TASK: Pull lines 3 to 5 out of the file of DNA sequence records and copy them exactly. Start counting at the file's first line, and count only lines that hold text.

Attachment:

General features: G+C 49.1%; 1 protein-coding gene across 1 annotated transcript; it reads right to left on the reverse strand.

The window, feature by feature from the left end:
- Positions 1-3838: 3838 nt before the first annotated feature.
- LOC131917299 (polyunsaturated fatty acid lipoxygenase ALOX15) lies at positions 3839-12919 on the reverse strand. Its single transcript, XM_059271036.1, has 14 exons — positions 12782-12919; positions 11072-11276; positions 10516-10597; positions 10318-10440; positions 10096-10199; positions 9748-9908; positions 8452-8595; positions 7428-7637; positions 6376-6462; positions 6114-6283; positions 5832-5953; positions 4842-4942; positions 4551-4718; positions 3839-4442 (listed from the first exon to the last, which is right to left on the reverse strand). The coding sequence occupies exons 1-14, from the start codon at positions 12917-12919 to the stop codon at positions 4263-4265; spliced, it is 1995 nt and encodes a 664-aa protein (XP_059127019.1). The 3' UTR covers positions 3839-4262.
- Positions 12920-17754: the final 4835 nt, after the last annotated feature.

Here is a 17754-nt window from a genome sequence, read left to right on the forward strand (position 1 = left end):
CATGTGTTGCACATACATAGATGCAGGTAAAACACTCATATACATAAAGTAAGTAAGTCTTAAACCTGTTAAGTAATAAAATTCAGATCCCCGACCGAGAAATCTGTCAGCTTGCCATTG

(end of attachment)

- Positions 1-3838: 3838 nt before the first annotated feature.
- LOC131917299 (polyunsaturated fatty acid lipoxygenase ALOX15) lies at positions 3839-12919 on the reverse strand. Its single transcript, XM_059271036.1, has 14 exons — positions 12782-12919; positions 11072-11276; positions 10516-10597; positions 10318-10440; positions 10096-10199; positions 9748-9908; positions 8452-8595; positions 7428-7637; positions 6376-6462; positions 6114-6283; positions 5832-5953; positions 4842-4942; positions 4551-4718; positions 3839-4442 (listed from the first exon to the last, which is right to left on the reverse strand). The coding sequence occupies exons 1-14, from the start codon at positions 12917-12919 to the stop codon at positions 4263-4265; spliced, it is 1995 nt and encodes a 664-aa protein (XP_059127019.1). The 3' UTR covers positions 3839-4262.
- Positions 12920-17754: the final 4835 nt, after the last annotated feature.